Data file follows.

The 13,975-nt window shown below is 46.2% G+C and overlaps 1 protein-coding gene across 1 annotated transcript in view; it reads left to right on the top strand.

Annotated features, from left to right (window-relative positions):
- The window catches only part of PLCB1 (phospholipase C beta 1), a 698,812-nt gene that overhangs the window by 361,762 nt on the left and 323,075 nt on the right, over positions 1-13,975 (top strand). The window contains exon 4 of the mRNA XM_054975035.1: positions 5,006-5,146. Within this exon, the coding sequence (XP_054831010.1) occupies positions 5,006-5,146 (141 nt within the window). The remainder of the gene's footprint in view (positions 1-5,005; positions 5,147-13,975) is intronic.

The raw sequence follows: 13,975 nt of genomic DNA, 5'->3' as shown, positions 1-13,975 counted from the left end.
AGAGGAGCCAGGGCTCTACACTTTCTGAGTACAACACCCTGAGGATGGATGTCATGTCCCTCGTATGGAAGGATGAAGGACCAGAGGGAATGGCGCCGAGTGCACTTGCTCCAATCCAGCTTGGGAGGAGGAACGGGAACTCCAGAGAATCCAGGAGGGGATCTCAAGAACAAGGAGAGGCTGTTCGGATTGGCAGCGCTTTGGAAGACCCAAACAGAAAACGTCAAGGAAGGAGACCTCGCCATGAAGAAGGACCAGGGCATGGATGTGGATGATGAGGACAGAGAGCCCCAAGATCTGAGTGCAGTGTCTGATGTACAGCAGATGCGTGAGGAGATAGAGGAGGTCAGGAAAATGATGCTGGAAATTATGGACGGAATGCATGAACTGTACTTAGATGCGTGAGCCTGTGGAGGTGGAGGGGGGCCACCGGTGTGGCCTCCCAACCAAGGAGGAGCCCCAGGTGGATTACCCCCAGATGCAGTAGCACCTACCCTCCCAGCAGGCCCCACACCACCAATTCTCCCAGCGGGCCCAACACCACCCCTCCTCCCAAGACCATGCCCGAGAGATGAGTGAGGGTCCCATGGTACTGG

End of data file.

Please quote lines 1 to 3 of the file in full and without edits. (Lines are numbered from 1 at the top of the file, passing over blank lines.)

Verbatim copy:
The 13,975-nt window shown below is 46.2% G+C and overlaps 1 protein-coding gene across 1 annotated transcript in view; it reads left to right on the top strand.

Annotated features, from left to right (window-relative positions):
- The window catches only part of PLCB1 (phospholipase C beta 1), a 698,812-nt gene that overhangs the window by 361,762 nt on the left and 323,075 nt on the right, over positions 1-13,975 (top strand). The window contains exon 4 of the mRNA XM_054975035.1: positions 5,006-5,146. Within this exon, the coding sequence (XP_054831010.1) occupies positions 5,006-5,146 (141 nt within the window). The remainder of the gene's footprint in view (positions 1-5,005; positions 5,147-13,975) is intronic.